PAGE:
Reader Board controversy sign of deeper problem
- A little bit of controversy is a good thing. We get suspicious when our elected leaders and boards seem to be operating without any little bumps in the road. However, we think all the hoopla over the cost of the new reader board at the last Oroville School Board meeting is a sign of a deeper problem.
- This school board, made up four-fifths newcomers, we’ll let’s make that three-and-a-half-fifths as David Nutt has served on the board before, seems like it is still trying to find its way. They also seem to be divided – those who are pro-Superintendent Steve Quick and those that are con. To even the most casual observer it looks like the superintendent and Director Phil Barker, the board chairman, don’t often see eye-to-eye. We’d say the most recent manifestation of this is the chairman’s opinions on the new reader board and whether the superintendent had the right to approve spending $10,000 in school funds to make up the difference between what the Booster Clubs and Kinross Gold donated.
- Director Rocky DeVon, recently back from school director training, told the board before all the back and forth on the reader board had come up, that the main emphasis of the workshop was that school boards should not try to be micromanager. He said the board is just that – the company’s board of directors. The superintendent is like the company CEO (we guess that makes business manager Shay Shaw CFO). In the case of a school board, city council, county commissioners, PUD District, the board approves the budget at the beginning of the year and then the administrators and department heads spend the money allocated. It may have been somewhat flippant, but as DeVon said regarding the superintendent and his budget, “I don’t want him to come to us every time the district needs to buy toilet paper.”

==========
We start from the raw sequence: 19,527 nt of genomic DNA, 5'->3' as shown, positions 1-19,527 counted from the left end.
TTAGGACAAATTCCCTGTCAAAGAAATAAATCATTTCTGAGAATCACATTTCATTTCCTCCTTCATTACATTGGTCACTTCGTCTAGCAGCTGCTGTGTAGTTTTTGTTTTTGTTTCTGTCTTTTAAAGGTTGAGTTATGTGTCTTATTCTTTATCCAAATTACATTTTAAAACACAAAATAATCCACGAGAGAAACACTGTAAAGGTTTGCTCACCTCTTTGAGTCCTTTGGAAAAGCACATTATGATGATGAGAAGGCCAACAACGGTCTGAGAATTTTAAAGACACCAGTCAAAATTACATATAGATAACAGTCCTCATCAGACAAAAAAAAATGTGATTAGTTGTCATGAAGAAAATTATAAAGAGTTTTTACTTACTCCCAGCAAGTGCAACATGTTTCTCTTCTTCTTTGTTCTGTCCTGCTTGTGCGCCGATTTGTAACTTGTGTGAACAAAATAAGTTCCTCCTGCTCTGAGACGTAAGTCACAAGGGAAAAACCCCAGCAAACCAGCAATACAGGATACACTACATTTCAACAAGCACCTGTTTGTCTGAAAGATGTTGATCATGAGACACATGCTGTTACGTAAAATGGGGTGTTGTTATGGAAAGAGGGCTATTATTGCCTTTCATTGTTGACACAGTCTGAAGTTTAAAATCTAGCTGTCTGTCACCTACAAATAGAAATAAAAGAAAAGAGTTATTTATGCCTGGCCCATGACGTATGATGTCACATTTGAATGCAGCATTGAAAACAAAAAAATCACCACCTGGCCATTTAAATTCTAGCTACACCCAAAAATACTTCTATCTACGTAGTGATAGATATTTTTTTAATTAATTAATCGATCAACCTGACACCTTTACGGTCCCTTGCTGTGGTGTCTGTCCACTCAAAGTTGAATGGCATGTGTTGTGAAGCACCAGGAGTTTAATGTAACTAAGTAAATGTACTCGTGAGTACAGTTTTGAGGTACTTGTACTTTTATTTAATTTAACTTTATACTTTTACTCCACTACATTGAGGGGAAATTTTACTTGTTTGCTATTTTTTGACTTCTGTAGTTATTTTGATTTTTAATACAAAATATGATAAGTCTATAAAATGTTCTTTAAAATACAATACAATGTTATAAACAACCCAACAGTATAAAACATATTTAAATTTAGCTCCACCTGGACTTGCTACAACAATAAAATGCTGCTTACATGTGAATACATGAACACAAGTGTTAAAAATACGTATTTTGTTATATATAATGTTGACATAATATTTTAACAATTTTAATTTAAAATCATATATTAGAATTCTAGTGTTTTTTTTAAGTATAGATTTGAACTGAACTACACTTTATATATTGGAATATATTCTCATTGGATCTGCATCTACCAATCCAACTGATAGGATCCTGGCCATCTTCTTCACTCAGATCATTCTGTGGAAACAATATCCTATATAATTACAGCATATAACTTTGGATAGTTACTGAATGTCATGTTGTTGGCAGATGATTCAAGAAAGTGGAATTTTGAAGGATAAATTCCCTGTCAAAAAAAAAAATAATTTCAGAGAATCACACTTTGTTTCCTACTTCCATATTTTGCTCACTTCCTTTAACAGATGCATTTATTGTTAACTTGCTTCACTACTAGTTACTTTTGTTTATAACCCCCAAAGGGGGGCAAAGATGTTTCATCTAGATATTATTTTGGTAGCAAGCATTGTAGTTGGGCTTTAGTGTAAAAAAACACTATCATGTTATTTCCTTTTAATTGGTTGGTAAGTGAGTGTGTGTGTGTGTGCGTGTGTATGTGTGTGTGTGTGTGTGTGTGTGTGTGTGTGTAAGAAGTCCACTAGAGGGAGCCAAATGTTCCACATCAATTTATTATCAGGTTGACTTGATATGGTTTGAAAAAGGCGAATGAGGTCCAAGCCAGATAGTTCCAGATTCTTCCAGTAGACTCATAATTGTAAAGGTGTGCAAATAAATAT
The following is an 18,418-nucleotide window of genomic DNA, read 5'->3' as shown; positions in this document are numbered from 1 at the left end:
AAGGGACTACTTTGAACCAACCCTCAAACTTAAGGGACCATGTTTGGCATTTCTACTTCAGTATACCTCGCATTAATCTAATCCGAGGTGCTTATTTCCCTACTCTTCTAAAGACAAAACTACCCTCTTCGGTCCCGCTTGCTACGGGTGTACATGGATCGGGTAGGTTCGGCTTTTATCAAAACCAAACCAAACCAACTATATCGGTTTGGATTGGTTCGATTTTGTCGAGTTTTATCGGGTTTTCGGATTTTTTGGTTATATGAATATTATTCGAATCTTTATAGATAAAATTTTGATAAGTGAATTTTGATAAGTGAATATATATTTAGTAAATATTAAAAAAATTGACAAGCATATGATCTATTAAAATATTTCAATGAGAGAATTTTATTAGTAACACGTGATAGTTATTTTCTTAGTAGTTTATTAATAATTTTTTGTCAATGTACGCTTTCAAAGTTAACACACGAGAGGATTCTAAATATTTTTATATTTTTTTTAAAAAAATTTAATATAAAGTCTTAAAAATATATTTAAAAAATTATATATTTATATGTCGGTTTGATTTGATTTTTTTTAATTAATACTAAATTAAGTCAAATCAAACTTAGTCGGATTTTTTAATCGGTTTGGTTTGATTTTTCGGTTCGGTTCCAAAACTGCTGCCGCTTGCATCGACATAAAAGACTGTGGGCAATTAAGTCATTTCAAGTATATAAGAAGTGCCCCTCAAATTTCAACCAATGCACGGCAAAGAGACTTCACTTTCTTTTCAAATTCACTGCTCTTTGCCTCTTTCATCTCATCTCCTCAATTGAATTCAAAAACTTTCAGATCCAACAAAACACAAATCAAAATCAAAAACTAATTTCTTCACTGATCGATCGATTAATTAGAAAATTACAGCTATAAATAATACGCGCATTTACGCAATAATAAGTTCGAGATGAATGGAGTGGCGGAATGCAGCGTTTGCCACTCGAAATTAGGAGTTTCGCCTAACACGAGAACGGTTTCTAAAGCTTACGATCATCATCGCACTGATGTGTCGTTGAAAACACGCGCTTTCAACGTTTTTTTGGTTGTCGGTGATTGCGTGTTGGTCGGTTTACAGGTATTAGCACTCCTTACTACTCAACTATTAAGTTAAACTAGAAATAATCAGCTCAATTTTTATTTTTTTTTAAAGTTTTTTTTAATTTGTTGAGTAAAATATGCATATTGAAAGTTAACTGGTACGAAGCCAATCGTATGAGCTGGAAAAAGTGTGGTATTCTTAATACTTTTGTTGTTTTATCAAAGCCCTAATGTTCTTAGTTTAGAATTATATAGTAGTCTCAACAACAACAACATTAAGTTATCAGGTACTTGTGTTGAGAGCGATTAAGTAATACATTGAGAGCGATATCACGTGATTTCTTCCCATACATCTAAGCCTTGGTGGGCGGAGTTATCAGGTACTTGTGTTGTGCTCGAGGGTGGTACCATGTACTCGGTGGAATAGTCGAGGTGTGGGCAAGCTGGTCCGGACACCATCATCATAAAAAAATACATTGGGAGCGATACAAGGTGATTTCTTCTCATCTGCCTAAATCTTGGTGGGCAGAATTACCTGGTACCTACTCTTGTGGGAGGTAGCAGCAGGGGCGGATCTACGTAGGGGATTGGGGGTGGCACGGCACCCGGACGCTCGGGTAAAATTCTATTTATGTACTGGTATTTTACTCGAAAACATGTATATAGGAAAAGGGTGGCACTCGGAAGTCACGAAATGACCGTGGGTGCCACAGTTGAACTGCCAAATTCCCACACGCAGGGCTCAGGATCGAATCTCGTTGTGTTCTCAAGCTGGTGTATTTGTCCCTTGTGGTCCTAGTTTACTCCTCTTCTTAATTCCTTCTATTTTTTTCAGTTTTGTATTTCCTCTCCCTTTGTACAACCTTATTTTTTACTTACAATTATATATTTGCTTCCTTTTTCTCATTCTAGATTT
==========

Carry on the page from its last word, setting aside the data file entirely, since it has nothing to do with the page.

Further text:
- Of course if the administrator or department head spends money is such a way that the board deems unwise and not according to or within the budget, then at the employees next evaluation it can be noted. If it’s blatantly not within the board’s wishes or within the employees purview, then even harsher steps can be taken.
- The superintendent was empowered by the board to make certain decisions on how the district’s money will be spent. Superintendent Quick used that power to do what he thought was best, exercising due diligence by researching the district’s options before making the purchase and then going ahead and ordering the sign. If Quick was remiss it was in not sharing the information with the board when the two donations were approved. The public, as well as the full school board, would probably have liked to know what the district’s share was going to be.
- It’s starting to look more like a personality conflict between at least the board chairman and the superintendent. The ongoing email controversy has yet to be settled in Mr. Barker’s opinion. He feels Quick did not have the right to share an email he wrote to a faculty member with a member of the public who requested it. It’s an interesting issue, pitting federal electronic privacy rights against the state’s public right to know laws.
- Let’s hope that there can be some kind of truce obtained so that we don’t end up wasting the public’s time with future board meetings that stretch out over two and half hours.